The doctor said he couldn’t survive more than a year and a half. I always thought he had six months left, six months left, six months left. I was always stressed throughout this life. Whenever I needed help, she was there to help us. I always ask her what I could do for this problem or that problem and she’s always gentle and kind to us. It has really helped us come out of that stress. When you are all alone and there’s no one around you, my family was back home, and my husband was all the time on the bed, she treated us more than a blood relation that could console you. And she did that for us.
Click play to hear a full interview with Ashfaq’s wife below:
It happened. You can’t go back and change it… What is happening tomorrow, I can’t control it. So all I can control is today. It’s very simple. I just said, “I am there for you.” I said I am going to have my downs and my ups but I will always here for you. I have prostate cancer. I have arthritis in my knees and you know, these things happen. So like I said, I am here for you.
Click play to hear a full interview with Emmanuel below:
We took them to a psychiatrist because at first, I thought maybe I am crazy. Like, what is this that I am searching for that I don’t have and that I believed to be different? The psychiatrist said, “Well, let me meet the children and then meet your husband.” So the kids came to the office with my husband at the time and she said to them. “Now, describe your mother to me. And now describe your father.” My second child said to the psychiatrist, “You see that book on the shelf? That’s my father. You see the paper scatter across your desk? That’s my mother.” And I thought, what a brilliant analogy! And so at the end of this conversation, the psychiatrist said, “So I hear you said you don’t really understand why your parents are together and that they are really so different that they would be happier on their own parenting you.” And that’s how it ended.
Click play to hear a full interview with Anita below:
You’ve got to take care of yourself before you can take care of someone else. I didn’t take that and use it very well. I wasn’t good at taking care of myself. I didn’t care for myself. It was more about him. You have to take care of yourself before you take care of someone else, you have to nourish yourself. You know you just have to be there for them. They go through all those stages and I think you do a little bit too. The anger and then the hurt, and you know this is going to happen, and then you don’t realize until they are gone. I think you get prepared for it too, so when he passed, I was very prepared so I didn’t even cry at the time when he was cremated. But it creeps up on you as time goes by. The loneliness and then somehow you just get through it.
Click play to hear a full interview with Coral below:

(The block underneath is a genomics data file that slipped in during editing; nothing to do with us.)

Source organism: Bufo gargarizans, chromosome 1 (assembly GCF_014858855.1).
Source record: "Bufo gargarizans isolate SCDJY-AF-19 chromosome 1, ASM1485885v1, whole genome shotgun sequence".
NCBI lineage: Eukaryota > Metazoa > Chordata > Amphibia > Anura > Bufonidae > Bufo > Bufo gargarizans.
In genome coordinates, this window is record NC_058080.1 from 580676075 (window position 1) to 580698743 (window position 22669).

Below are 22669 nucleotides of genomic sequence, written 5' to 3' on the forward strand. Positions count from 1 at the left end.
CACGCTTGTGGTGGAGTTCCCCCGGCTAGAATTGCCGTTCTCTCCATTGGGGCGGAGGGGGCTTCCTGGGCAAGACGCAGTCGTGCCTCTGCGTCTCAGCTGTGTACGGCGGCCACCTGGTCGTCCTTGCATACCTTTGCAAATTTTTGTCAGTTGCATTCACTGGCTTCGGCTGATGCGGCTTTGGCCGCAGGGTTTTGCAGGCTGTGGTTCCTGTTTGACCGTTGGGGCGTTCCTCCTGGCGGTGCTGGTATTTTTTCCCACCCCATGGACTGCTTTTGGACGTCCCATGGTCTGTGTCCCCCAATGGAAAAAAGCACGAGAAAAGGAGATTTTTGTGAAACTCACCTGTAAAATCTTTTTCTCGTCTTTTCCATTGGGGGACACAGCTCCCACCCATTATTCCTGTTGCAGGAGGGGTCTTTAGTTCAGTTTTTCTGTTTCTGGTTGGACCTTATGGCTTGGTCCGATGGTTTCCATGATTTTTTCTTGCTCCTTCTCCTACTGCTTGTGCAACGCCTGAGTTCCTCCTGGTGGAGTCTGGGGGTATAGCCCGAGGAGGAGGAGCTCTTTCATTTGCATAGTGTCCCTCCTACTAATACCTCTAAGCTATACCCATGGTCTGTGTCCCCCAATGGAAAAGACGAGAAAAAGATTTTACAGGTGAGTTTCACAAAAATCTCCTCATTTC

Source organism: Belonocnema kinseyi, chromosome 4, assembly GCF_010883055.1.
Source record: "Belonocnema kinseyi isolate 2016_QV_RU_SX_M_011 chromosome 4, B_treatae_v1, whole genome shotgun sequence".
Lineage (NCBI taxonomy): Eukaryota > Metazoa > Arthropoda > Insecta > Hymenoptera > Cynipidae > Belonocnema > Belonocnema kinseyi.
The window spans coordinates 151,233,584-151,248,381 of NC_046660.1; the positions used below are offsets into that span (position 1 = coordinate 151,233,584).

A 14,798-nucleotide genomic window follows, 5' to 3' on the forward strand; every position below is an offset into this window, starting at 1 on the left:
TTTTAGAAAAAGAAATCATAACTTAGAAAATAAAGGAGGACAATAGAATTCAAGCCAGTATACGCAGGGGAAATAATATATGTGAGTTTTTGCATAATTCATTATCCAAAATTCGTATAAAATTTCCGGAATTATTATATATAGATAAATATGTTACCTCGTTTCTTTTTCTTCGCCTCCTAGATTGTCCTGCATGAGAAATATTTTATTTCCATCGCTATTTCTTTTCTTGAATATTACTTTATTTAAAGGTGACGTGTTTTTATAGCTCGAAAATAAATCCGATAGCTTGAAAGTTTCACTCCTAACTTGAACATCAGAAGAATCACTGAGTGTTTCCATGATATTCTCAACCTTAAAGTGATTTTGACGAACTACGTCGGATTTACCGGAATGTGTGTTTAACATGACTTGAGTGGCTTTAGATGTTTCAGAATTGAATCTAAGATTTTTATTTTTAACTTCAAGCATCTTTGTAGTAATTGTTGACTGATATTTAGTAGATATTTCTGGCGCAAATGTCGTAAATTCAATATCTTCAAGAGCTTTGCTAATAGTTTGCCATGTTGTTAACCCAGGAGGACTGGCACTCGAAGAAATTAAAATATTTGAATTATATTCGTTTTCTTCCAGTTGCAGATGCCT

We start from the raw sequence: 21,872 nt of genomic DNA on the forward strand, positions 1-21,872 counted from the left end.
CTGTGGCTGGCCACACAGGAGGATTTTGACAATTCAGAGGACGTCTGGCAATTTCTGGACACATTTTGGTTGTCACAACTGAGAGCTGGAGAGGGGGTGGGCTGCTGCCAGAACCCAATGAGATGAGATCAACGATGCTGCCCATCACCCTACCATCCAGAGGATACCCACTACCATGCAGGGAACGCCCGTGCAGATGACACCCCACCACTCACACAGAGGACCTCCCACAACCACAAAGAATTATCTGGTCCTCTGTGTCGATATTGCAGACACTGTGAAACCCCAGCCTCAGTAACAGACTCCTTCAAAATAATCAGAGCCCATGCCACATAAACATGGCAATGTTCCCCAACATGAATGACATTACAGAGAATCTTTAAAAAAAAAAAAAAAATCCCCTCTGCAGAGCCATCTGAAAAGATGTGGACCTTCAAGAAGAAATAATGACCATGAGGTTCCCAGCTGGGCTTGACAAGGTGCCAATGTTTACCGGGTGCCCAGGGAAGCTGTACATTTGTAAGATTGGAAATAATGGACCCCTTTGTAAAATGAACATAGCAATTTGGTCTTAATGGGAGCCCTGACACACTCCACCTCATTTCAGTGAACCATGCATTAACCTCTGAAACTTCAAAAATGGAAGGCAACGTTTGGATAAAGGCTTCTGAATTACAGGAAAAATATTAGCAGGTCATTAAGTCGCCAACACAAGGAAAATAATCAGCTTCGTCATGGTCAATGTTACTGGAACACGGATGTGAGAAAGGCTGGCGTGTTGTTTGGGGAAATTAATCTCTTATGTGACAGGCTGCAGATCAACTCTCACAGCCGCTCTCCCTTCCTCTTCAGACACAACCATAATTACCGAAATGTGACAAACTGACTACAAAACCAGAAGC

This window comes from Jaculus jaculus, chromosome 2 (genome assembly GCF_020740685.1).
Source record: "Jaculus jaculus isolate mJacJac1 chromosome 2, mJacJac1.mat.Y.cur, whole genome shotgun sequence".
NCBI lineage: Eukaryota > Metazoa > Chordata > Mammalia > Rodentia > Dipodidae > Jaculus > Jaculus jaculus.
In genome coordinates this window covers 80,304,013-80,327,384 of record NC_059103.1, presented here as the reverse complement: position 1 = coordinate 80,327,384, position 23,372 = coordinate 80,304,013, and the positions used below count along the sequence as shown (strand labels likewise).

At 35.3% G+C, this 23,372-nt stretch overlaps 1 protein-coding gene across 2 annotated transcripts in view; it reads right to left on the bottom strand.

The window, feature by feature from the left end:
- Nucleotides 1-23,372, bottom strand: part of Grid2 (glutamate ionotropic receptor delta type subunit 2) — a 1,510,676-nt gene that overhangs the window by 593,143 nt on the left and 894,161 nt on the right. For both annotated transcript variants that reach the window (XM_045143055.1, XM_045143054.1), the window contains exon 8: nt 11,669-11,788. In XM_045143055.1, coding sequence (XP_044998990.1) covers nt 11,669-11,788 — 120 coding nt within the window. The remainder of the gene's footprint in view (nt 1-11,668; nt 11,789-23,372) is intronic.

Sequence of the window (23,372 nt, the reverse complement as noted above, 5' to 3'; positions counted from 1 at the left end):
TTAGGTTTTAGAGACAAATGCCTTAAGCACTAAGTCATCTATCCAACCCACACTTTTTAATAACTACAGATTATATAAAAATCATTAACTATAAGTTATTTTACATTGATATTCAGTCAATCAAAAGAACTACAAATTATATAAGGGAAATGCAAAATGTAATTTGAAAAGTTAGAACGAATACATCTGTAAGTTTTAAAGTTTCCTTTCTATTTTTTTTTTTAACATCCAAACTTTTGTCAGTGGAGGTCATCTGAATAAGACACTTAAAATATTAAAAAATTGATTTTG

The husband at first was a little bit hesitant to share what he was feeling because he felt his grief wasn’t… He kept downplaying his grief, “My grief isn’t as important as my wife’s. She had to carry our son for 21 weeks and be induced and hold our dead son in her arms. I can’t even compare my grief to hers.” And it’s so important in this organization that we let men know that their grief is just as valuable and just as important and the journey of healing is important.
Click play to hear a full interview with Paula below:
I discovered that it’s not easy to visit the city in a wheelchair. So I started looking for ways. How can we make our visits different? And she explained to me one of her favourite things was going to the beach. And online I found the city has a place for wheelchairs on the beach. Donald D. Summerville Olympic Pools, that’s where we went. I was able to transfer her to another wheelchair and we went to the beach. It was an experience for her. She hadn’t been on the beach for years. She hadn’t felt the sand. The moment we drove the wheelchair onto the beach, I saw her face change and I was able to get out of the wheelchair and she was lying on the sand. And yes, just her closing her eyes and making an angel in the sand, it brought me joy that she was so happy.
Click play to hear a full interview with Jacqueline below:
I broke my ankle in 2004 and it was really the first time in a very long time that I was on the receiving end of absolute kindness. Because I am good at being kind and taking care of others, but this time other people were stepping forward and taking care of me. The blessing of receiving such tender kindness from a retired nurse who would get up in the morning and drive over to my house, get me dressed, give me breakfast, and get me organized for the rest of the day because she knew my husband was overwhelmed and he couldn’t do it. I had no way to get up to go to the bathroom and the only person I could call was my landlady and she came and took me to the toilet. So it was an absolute lesson in surrender and learning how to receive.
Click play to hear a full interview with Chrystalla below:
I used to play the victim role a lot. And I swore the world owed me because I lost my loved one to homicide. So the world owes me and I was going around like that and I didn’t even realize I was comfortable being the victim. And then they showed me my truth. It’s just something I won’t accept because I am not a victim. It is just something that has happened to me. And so here I am, I do a lot of work on gun violence as well within the community. And I can now because I am at a place where I can do that, but I had to help myself first.
Click play to hear a full interview with Michelle below: